US consumer spending dips in September

US consumer spending rose a tepid 0.2 percent in September, while personal incomes rose 0.5 percent, the Commerce Department reported Friday.

The gains in consumer spending, which accounts for two-thirds of US economic activity, have averaged 0.2 percent over the past three months.

The pace of spending slowed from a 0.3 percent rise in August, but was in line with analyst estimates.

But personal incomes rose for a second straight month by 0.5 percent, well above the average estimate of 0.2 percent.

Inflation remained tame amid slack demand in the lackluster economy recovering from the severe 2008-2009 recession.

The price index for personal consumption expenditures rose 0.1 percent in September, half the pace in August. Excluding food and energy, the so-called "core" PCE price index, rose 0.1 percent for the second month in a row.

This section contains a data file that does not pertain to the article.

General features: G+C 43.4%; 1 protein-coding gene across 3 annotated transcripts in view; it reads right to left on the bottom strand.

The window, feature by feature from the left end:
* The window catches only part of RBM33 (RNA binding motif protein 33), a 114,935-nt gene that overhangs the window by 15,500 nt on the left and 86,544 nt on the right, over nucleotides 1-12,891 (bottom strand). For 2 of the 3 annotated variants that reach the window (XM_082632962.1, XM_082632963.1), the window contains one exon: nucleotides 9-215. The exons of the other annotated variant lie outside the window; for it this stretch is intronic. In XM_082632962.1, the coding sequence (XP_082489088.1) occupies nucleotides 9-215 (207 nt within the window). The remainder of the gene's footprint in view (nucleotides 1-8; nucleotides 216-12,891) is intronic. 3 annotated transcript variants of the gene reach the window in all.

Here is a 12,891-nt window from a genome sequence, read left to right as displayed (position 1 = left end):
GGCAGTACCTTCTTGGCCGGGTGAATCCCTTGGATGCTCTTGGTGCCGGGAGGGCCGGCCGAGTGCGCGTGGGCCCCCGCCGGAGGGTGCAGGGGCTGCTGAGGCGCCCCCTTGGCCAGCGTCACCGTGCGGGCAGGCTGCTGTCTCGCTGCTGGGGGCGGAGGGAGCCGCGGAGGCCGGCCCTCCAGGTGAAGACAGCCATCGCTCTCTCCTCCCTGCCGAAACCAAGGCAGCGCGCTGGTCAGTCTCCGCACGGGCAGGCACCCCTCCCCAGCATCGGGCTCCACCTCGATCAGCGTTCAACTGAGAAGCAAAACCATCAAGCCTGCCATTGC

On an annual basis, overall consumer prices were up 0.9 percent and core prices gained 1.2 percent, well below the Federal Reserve's two percent target for price stability.

"Inflation remains low enough to be a concern for at least some at the Federal Reserve," said Scott Hoyt at Moody's Analytics.

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